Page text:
A literature review of the biology and ecology of Anisopteromalus calandrae shows that studies have concentrated on survival and oviposition rates. The host relationships and host-searching behaviour have not been studied directly to any extent. My study was therefore designed to clarify: (a) which species of pests and parasitoids are currently present in spilled grains and grain residues in southeast Queensland, (b) which species of grain beetles A. calandrae parasitizes in the laboratory and in the field, (c) if there is preference for specific host stages of the different species tested, (d) what the daily pattern of activity of females presented with an abundance of hosts, (e) whether hosts are encountered at random or whether parasitoids are guided to their hosts by specific cues, and (f) whether searching behaviour is influenced by the presence of hosts in different proportions.
Nine pest beetles were recorded in spilled samples: Cryptolestes sp., Sitophilus oryzae, S. granarius, Rhizopertha dominica, Tribolium castaneum, Oryzaephilus surinamensis, Latheticus oryzae, S. zeamais and T. molitor. Residue samples contained only seven of these; S. zeamais and T. molitor were absent. Four parasitoid species were collected from spilled samples: A. calandrae, Choetospila elegans, Cerocephala dinoderi and Cephalonomia waterstoni.
The field data was subjected to correlation analysis to detect possible associations of parasitoids to the pests based on the number of insects in the samples. Correlations of parasitoid densities with the various beetle species were generally high but varied among sites. The only reasonable consistent correlation was between A. calandrae densities and densities of all beetles combined.
The rate of parasitism by A. calandrae in the laboratory was highest in fourth-instar larvae and lowest in second instars. The sex ratio of progeny from fourth instars was female biased, whereas progeny from second instars A were all males. A. calandrae females, when given a choice, prefer ovipositing on Sitophilus larvae to R. dominica larvae, but when there was no choice their reproductive output was not significantly different among species.
When the 3 host species were placed separately, but simultaneously, in the field there was significantly higher emergence of A. calandrae from the 2 Sitophilus species than from R. dominica. In contrast, C. elegans emergence was significantly higher from R. dominica. The laboratory choice tests and the field experiments suggest that A. calandrae is specifically adapted to the Sitophilus species.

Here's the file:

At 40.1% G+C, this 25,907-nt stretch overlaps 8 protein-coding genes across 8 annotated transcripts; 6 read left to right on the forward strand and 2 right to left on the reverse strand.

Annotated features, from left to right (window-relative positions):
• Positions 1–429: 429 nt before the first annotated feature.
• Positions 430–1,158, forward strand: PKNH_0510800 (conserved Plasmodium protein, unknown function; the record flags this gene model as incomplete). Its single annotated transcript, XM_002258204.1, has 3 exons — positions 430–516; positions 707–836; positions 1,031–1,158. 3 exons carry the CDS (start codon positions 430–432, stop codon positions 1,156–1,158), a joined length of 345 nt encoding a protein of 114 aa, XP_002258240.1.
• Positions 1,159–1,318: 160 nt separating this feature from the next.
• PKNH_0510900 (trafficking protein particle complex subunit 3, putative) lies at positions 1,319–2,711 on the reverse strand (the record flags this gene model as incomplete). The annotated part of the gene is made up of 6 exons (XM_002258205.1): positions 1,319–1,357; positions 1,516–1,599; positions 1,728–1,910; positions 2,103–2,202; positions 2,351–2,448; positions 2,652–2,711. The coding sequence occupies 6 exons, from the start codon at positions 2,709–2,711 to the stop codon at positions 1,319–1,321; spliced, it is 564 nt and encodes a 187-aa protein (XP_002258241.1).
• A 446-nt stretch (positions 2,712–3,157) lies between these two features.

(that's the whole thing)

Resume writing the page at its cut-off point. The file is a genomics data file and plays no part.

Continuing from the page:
The activities of mated females in the presence of an excess of their habitual host species (S. oryzae) can be categorized: (a) walking on glass side walls of the arena, (b) drumming of grains with antennae, (c) tapping surface of grain with the ovipositor, (d) drilling through the grain, (e) oviposition, (f) host feeding, (g) resting and (h) preening. Ovipositional and host feeding activity continued at an unchanged rate throughout the day. Females spent approximately 87% of their time in oviposition and related activities.
Females are able to lay eggs without first host feeding. More host larvae were killed by oviposition than by host feeding when females were exposed to fourth-instar larvae. Dissections revealed that oviposition and host feeding occur in different host individuals (non-concurrent) and larvae that are fed upon are killed (destructive host feeding).
In a confined area, females responded to the presence of infested grains even before encountering them. In contrast, when exposed only to uninfested grains they spent more time on the glass cover of the arena. The speed of movement was progressively reduced with an increasing rate of weevil infestation. The number of turns made by searching females was significantly higher on uninfested grains than on infested ones. The longer time spent among grains with higher infestation levels can be a consequence of an increased intensity in the stimulus from the hosts present in the grain.
The results are discussed in relation to the use of A. calandrae in the bilogical control of stored product pests in grain spillages and residual stores of grain.